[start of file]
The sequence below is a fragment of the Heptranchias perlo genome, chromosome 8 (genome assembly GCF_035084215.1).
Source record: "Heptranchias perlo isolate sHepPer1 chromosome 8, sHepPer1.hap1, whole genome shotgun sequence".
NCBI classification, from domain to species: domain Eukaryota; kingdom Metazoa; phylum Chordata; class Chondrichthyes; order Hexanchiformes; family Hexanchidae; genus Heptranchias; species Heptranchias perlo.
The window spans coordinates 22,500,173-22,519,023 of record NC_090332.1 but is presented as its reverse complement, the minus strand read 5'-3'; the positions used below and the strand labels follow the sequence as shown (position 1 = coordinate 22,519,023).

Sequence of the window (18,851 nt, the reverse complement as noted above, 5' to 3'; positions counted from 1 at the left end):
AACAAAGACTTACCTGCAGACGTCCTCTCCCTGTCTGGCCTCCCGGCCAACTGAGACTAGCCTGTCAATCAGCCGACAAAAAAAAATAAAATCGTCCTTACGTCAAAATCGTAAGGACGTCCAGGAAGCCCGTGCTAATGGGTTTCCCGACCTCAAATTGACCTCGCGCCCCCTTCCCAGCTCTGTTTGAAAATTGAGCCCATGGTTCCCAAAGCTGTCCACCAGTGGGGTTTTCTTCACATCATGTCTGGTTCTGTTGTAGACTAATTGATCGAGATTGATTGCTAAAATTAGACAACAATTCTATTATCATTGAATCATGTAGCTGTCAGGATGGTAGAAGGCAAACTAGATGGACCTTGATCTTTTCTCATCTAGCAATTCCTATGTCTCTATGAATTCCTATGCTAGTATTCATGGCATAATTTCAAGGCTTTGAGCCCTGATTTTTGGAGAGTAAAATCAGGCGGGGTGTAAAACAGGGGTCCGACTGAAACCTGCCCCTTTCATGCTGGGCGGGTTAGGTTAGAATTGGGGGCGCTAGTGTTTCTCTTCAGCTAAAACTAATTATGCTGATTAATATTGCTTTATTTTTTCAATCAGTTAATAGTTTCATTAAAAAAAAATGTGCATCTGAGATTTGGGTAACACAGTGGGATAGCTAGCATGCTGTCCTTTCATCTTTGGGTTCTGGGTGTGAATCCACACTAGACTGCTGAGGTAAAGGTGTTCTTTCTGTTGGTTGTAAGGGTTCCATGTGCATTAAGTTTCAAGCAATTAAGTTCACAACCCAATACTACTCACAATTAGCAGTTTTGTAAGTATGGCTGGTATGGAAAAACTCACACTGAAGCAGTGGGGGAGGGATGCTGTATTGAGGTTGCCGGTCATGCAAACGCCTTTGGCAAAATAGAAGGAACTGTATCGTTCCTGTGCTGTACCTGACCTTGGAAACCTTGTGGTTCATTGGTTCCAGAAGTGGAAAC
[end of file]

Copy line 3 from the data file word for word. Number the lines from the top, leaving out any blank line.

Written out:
NCBI classification, from domain to species: domain Eukaryota; kingdom Metazoa; phylum Chordata; class Chondrichthyes; order Hexanchiformes; family Hexanchidae; genus Heptranchias; species Heptranchias perlo.